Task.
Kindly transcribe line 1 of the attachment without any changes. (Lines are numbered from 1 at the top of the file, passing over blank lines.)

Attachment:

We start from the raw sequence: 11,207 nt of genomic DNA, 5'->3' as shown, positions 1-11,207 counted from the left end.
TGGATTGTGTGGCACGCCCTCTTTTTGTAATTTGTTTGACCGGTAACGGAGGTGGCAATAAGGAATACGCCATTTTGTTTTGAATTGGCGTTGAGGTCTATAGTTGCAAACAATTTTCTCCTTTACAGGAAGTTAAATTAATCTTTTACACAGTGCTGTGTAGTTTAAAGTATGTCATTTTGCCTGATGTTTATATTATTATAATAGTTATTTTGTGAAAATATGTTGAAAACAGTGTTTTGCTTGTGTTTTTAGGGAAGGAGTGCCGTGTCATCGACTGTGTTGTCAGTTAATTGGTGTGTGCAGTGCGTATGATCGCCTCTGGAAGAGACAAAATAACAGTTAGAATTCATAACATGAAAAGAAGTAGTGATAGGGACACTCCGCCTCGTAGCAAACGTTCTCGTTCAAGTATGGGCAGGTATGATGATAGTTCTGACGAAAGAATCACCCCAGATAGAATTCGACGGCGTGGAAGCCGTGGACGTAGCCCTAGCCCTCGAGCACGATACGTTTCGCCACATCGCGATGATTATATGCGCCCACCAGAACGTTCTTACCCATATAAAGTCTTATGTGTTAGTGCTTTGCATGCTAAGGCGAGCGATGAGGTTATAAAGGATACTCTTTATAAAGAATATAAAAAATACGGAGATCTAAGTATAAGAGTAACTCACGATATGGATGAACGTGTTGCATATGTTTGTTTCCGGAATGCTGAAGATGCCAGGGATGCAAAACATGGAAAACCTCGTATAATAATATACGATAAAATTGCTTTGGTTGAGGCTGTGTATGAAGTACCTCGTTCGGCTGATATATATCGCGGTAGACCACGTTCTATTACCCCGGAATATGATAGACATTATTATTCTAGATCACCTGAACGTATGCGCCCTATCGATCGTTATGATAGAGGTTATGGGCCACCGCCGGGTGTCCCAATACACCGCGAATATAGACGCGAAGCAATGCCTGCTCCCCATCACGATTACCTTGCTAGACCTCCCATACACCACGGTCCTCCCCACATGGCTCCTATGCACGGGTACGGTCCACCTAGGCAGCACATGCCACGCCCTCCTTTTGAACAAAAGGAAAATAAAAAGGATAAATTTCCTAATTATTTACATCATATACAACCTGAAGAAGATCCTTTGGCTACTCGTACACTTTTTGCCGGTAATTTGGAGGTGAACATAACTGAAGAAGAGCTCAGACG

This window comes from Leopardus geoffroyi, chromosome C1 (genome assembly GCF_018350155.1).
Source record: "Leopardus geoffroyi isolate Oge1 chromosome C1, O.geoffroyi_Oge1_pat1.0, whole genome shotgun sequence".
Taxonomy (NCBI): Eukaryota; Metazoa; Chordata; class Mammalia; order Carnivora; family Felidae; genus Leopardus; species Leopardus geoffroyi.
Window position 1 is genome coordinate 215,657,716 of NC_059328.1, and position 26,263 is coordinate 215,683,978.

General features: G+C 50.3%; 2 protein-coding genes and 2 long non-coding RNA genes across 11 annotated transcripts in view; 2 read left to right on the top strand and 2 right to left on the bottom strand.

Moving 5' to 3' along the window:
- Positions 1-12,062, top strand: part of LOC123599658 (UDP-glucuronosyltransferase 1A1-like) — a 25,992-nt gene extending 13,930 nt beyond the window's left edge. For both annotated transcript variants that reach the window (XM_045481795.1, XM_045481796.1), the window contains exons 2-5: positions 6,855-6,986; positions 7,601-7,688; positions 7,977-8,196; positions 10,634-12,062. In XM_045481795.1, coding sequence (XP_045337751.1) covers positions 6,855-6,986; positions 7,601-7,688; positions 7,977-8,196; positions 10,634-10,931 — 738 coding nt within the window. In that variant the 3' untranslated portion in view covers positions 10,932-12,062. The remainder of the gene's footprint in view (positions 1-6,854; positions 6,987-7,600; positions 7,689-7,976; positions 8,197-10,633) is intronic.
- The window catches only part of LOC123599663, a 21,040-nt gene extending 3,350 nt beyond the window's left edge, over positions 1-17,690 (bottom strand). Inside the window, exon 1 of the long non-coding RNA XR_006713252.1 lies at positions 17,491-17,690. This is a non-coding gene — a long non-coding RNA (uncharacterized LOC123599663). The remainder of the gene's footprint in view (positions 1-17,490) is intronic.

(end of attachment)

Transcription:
We start from the raw sequence: 11,207 nt of genomic DNA, 5'->3' as shown, positions 1-11,207 counted from the left end.